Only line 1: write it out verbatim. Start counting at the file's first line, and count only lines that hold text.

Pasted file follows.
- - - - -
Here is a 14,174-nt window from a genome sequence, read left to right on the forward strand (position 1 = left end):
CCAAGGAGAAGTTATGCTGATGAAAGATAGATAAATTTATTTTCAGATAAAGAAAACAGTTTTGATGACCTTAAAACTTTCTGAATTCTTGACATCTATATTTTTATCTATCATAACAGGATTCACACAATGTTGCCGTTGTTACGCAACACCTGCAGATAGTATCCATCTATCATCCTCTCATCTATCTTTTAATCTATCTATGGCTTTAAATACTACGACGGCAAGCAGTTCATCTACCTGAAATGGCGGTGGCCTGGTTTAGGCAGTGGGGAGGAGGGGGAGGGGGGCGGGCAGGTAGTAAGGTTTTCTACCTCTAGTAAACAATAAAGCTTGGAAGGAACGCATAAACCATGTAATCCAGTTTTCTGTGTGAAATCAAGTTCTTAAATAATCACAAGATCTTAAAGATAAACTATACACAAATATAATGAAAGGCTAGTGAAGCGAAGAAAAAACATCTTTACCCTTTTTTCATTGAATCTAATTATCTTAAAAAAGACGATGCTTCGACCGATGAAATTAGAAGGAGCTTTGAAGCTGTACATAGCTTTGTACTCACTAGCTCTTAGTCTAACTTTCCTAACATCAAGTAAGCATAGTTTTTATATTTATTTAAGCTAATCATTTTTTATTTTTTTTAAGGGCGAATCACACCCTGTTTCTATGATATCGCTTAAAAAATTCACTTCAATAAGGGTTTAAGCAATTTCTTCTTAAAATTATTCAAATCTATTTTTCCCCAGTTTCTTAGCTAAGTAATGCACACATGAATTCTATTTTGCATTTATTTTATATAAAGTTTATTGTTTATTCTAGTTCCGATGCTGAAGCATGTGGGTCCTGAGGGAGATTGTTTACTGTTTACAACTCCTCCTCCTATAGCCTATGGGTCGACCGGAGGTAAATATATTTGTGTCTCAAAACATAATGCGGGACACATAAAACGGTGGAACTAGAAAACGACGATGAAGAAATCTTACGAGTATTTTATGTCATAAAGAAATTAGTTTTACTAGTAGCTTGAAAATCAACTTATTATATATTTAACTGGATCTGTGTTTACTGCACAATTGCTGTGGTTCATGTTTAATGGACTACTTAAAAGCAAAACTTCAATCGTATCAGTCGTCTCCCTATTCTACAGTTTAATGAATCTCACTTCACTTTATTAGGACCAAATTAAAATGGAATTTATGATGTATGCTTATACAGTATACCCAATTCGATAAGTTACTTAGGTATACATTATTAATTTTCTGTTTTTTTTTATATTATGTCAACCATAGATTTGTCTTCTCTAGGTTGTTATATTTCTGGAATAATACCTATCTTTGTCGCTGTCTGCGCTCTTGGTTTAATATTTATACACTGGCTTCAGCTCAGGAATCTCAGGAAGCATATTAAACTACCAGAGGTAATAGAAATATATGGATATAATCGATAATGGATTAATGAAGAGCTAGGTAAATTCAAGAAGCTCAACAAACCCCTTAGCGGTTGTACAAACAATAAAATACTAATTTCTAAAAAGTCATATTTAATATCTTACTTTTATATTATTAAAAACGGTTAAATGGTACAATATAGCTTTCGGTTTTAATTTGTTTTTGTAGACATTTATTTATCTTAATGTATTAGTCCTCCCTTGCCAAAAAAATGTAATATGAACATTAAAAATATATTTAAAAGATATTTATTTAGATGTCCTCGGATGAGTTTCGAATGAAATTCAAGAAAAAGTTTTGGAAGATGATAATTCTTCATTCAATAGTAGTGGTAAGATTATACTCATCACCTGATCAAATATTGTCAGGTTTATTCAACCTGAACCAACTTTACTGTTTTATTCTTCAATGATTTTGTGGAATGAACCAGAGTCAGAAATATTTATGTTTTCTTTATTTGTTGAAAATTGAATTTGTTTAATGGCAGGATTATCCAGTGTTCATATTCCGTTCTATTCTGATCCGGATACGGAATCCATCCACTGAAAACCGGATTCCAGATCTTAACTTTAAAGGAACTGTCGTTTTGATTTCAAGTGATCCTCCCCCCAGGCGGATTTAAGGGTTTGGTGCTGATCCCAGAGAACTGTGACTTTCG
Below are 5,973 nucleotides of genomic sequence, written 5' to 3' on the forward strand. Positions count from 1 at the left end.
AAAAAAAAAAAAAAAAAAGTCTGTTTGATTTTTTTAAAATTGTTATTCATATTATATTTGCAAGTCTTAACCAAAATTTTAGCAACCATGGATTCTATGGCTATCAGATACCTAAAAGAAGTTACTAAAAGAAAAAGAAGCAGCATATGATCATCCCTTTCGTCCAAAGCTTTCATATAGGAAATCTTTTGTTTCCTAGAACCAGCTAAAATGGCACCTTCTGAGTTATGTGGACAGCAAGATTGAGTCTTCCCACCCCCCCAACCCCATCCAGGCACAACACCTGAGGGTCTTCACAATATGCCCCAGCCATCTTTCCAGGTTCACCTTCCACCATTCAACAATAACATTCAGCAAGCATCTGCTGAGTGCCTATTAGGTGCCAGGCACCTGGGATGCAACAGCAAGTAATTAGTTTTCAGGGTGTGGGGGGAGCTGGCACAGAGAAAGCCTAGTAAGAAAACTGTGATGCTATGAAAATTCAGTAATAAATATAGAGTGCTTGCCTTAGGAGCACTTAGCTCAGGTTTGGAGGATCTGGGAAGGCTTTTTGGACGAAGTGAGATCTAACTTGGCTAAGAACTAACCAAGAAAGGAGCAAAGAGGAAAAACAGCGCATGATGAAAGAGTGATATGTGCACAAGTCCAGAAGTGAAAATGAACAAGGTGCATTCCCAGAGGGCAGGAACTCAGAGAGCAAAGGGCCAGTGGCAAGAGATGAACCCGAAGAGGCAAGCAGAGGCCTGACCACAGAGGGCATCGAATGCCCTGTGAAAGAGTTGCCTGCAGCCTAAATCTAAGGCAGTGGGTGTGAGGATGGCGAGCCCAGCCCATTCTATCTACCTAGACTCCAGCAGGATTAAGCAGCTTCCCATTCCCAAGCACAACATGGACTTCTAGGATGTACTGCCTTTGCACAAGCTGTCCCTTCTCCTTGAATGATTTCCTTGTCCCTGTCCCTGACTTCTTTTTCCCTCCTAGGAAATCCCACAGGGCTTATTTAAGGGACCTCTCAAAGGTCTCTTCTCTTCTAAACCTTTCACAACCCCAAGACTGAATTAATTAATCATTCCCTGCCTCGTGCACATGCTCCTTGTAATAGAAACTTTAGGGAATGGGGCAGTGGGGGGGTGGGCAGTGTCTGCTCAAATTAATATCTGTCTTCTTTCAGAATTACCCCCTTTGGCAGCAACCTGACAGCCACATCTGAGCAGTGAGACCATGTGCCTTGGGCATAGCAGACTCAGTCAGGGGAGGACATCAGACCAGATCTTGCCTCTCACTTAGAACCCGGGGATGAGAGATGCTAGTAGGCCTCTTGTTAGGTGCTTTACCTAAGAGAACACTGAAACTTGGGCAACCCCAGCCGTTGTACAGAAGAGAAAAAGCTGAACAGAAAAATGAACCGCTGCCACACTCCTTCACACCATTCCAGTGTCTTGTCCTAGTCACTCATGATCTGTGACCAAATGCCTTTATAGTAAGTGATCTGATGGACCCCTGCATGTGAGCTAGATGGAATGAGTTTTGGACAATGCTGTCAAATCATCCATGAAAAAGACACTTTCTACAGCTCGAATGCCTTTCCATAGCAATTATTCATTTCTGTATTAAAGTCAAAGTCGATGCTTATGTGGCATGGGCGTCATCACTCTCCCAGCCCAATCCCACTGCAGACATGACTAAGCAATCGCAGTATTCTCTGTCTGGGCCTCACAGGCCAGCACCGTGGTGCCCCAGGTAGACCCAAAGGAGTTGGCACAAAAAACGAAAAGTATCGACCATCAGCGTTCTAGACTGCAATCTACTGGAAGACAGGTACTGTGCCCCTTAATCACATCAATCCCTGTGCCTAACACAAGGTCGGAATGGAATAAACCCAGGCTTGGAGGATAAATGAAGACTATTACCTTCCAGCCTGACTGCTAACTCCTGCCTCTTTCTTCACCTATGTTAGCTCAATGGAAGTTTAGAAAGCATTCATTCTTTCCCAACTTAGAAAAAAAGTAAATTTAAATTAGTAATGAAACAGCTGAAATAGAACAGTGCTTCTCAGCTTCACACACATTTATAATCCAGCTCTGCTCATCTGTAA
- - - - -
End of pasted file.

Here is a 14,174-nt window from a genome sequence, read left to right on the forward strand (position 1 = left end):